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August 19, 2019
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Commentary: Czech President spouts reassuring nonsense to ultra-nationalists

18.7.2019 7:58
Tomio Okamura (left) a Miloš Zeman (right). (2018).
Tomio Okamura (left) a Miloš Zeman (right). (2018).

Czech President Miloš Zeman has distinguished himself yet again. In the greeting he gave recently to the "Freedom and Direct Democracy" (SPD) movement's program conference, he assured the members that they are not extremists, but "radicals".

This statement can be interpreted two ways, neither of which makes any sense. The term "radical" means something that gets to the essence or the root of a matter.

The SPD under Czech MP Tomio Okamura decidedly does not focus on the roots of anything. They are engaged in Fascism, proclaim the coarsest kind of populism, and are so xenophobic it is horrifying.

Their communications have nothing to do with any kind of principle. Okamura & Co. are actually just all about what they claim everybody else is seeking: power, a seat at the pig trough, fiefdoms, benefits for themselves and money in their own pockets.

There is a reason the SPD has been called a movement trafficking in xenophobia. They will do literally anything to acquire power, in particular, persistently proclaiming their hatreds and inciting others against minorities and refugees.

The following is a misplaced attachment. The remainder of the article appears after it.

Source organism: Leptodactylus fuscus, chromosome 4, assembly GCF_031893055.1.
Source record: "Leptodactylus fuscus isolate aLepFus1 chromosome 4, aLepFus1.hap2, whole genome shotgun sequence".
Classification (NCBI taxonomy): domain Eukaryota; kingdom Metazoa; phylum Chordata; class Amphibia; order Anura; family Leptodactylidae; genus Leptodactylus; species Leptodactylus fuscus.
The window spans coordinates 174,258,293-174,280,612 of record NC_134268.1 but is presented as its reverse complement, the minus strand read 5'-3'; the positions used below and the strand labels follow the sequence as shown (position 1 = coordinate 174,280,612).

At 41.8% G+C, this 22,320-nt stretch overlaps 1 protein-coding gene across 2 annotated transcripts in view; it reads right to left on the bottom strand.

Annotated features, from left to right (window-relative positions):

Okamura's followers do not care that they are feeding and stimulating fear in our society - acquiring those fiefdoms is more important. The expressions "radicalism" or "radicals" are also being used in another sense today, though, and that is instead of the terms "extremism" or "extremists".

Journalists, for example, call the neo-Nazi Workers Social Justice Party (DSSS) a "radical" party. Sometimes we read that a follower of a "radical movement" is being investigated for committing a bias crime against somebody Romani, for example, instead of such people being called what they actually are, right-wing extremists.

If that was the meaning Zeman had in mind for the term "radical", then his message was that the SPD is not extremist but radical - i.e., de facto extremist. The statement "You're not extremists, but extremists" is, of course, absurd.

Unfortunately, we must reconcile ourselves to the fact that this is far from the first time Zeman has spoken nonsensically and certainly will not be the last. After all, he has to go down in history for something, right?

František Kostlán, translated by Gwendolyn Albert
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Extremism, Miloš Zeman, radikálové, Tomio Okamura



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